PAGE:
Volunteering in Australia’s Social Enterprise Sector
Tuesday, 3rd April 2018 at 5:44 pm
There is potential for greater volunteer input in Australia’s social enterprise sector, but effective volunteer management is needed to manage these opportunities, a leading researcher believes.
Professor Jo Barraket is the director of the Centre for Social Impact Swinburne (CSI Swinburne), and has extensively researched Australia’s social enterprise sector.
She told Pro Bono News that there was a gap in research evidence about the nature of volunteering in the social enterprise sector.
“There has been very little granular analysis of the nature and types of volunteering activity and volunteers within social enterprises in Australia and indeed worldwide,” Barraket said.
“Some research that we’ve done in the past has indicated… that not all but many social enterprises mobilise relationships with corporate and philanthropic partners. [But] it’s sometimes a little bit challenging in this area to determine where skills volunteering ends and where in-kind contribution begins.
“So for example, in areas such as mentoring around business development, there would be a lot of relationships between corporate organisations and social enterprises and often the contributions are entirely pro bono.
“However it’s not always clear whether that’s volunteer activity based on the interests of the individual staff member or whether it’s a corporate commitment.”
Her comments follow a recent information paper on volunteering data from the Australian Bureau of Statistics (ABS) which noted that social enterprises were “an area of global growth”, and raised numerous “pertinent research questions on the topic”.
“For example, do social enterprises attract a different type of volunteer? Are they more skilled or from a particular demographic?” the paper said.
“How do their motivations differ from those who volunteer for organisations? How valuable are volunteers in this type of organisational model?”
Barraket led The Victorian Social Enterprise Mapping Project 2017, which said that 42,000 people per year participated as volunteers in the work of Victorian social enterprises.
The report also noted other ways Victorian social enterprises mobilised community support.
“Each year, the average social enterprise attracts 251 person hours of in-kind support from the community,” the report said.
“This is comprised of 878,500 hours of support across the sector from professional services… corporate volunteering programs and academic and commercial research organisations.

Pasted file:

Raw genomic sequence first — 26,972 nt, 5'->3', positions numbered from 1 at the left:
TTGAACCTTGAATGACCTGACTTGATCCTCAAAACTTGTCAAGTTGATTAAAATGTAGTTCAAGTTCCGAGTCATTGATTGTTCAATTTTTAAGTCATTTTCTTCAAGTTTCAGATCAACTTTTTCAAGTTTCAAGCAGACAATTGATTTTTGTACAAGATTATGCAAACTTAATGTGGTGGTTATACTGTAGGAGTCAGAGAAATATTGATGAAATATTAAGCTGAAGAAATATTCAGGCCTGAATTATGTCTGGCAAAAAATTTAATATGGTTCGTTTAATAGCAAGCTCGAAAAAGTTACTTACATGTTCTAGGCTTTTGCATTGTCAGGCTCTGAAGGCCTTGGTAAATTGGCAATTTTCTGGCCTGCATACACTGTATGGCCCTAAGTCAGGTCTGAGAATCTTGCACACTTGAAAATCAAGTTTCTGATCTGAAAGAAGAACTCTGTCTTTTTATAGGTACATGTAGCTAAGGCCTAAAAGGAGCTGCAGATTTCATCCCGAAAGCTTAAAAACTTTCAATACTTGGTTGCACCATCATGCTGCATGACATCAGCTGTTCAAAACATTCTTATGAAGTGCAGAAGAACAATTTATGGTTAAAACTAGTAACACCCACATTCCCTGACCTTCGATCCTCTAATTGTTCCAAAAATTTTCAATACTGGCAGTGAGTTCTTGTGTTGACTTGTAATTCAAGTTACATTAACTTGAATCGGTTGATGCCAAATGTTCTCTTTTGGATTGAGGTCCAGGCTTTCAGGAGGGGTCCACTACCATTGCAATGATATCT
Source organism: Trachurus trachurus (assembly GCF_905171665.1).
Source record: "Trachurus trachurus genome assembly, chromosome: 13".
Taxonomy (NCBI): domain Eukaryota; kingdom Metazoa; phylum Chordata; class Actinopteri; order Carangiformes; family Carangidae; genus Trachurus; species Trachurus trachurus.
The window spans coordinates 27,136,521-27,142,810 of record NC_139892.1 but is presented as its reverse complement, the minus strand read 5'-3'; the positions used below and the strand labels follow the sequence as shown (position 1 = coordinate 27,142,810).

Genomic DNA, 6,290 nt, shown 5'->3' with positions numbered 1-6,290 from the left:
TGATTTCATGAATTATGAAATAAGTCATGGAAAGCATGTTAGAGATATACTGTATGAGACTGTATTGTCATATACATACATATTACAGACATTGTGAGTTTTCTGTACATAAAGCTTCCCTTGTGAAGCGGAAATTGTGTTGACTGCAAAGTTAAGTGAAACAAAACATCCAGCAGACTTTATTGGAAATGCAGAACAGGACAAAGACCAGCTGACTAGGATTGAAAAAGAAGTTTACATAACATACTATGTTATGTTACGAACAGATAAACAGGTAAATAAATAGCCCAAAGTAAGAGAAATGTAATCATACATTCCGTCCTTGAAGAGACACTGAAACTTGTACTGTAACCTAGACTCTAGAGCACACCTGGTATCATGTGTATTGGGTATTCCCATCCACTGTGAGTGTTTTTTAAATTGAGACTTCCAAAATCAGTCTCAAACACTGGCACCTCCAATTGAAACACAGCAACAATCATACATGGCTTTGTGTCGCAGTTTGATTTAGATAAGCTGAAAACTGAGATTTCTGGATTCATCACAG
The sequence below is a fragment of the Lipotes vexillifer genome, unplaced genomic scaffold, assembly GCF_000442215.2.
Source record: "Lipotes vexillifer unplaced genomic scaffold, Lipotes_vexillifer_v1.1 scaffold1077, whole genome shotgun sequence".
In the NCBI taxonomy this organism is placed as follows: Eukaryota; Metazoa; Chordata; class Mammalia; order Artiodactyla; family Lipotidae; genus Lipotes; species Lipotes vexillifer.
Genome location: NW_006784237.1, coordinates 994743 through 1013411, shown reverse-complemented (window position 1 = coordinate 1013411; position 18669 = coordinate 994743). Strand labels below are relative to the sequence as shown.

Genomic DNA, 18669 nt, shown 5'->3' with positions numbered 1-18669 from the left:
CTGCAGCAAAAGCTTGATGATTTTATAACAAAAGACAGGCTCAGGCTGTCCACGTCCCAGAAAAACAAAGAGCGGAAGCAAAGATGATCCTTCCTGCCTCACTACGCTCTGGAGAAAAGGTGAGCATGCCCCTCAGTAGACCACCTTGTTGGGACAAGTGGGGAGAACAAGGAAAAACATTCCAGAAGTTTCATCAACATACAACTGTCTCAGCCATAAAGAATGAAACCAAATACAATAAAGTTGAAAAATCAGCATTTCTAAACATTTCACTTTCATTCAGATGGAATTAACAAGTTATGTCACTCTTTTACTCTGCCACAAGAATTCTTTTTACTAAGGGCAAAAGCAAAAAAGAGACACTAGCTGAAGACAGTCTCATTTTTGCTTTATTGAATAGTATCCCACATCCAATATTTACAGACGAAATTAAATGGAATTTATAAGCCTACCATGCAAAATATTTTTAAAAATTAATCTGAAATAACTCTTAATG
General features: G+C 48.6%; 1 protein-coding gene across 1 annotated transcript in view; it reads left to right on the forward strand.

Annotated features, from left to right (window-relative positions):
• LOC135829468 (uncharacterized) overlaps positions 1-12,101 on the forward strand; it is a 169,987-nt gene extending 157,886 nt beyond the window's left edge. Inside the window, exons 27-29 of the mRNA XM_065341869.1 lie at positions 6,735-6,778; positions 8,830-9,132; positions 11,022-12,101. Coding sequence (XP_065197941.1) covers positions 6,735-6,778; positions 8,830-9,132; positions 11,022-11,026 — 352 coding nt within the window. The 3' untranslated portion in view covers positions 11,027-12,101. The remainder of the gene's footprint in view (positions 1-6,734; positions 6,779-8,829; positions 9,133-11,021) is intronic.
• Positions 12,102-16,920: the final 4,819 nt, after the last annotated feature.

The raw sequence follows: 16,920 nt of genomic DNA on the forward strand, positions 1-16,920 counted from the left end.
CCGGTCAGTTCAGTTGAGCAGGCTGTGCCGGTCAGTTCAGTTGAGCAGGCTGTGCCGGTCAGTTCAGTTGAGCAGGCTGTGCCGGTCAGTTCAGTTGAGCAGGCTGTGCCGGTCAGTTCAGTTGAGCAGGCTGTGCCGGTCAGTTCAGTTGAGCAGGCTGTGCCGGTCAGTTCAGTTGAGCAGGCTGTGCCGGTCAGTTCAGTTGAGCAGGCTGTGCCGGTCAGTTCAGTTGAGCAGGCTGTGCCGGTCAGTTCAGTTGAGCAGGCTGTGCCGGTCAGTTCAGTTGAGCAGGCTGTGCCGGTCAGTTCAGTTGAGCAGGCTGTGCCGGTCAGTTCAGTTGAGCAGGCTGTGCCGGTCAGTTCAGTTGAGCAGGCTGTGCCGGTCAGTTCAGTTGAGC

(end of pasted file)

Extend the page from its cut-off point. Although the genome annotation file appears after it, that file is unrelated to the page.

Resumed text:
“In addition, the average Victorian social enterprise receives support from 12 volunteers per year, with a range of zero to 243 volunteers per organisation and a median of three volunteers per year.”
Barraket said there was “always going to be scope” for increased voluntary and in-kind contributions to support social enterprises, but warned that effective volunteer management was needed.
“In terms of helping social enterprises, I think just as with any not for profit or government agency that mobilises volunteers, we know that effective volunteer management requires work,” she said.
“[For] social enterprises that create employment and pathways to employment for people who are disadvantaged… there can sometimes be challenges in appropriately managing both the staff from the targeted beneficiary groups and volunteers, as well as other staff in the organisation.
“So there needs to be some sophistication in human resources management, to effectively manage the opportunities for volunteers.”
Marketing and communications has been identified as an area in which social enterprises could use more voluntary assistance.
“We get consistent reporting back from social enterprises that they don’t have enough capacity in and around marketing and communications,” Barraket said.
“And so that’s definitely an area where there’s potential I think for greater volunteer input.”
Barraket also said that CommBank’s Not-for-Profit Insights Report, which found that NFPs were turning to social enterprise to overcome funding challenges, presented a number of challenges around volunteering.
“I think if we’re looking at the transition from traditional non-trading non-profits to social enterprise, there is going to need to be attention paid to what effective volunteer management looks like in that transition, and not just assuming it’s simply going to be the same forms of voluntary management that we’ve seen in the past,” she said.
“There’s definitely going to need to be some different thinking about what sorts of skills social volunteers can bring to social enterprise but also what kinds of opportunities a live business context might provide for volunteers.
“And then also the types of work which is not appropriate for volunteers to do within a social enterprise.”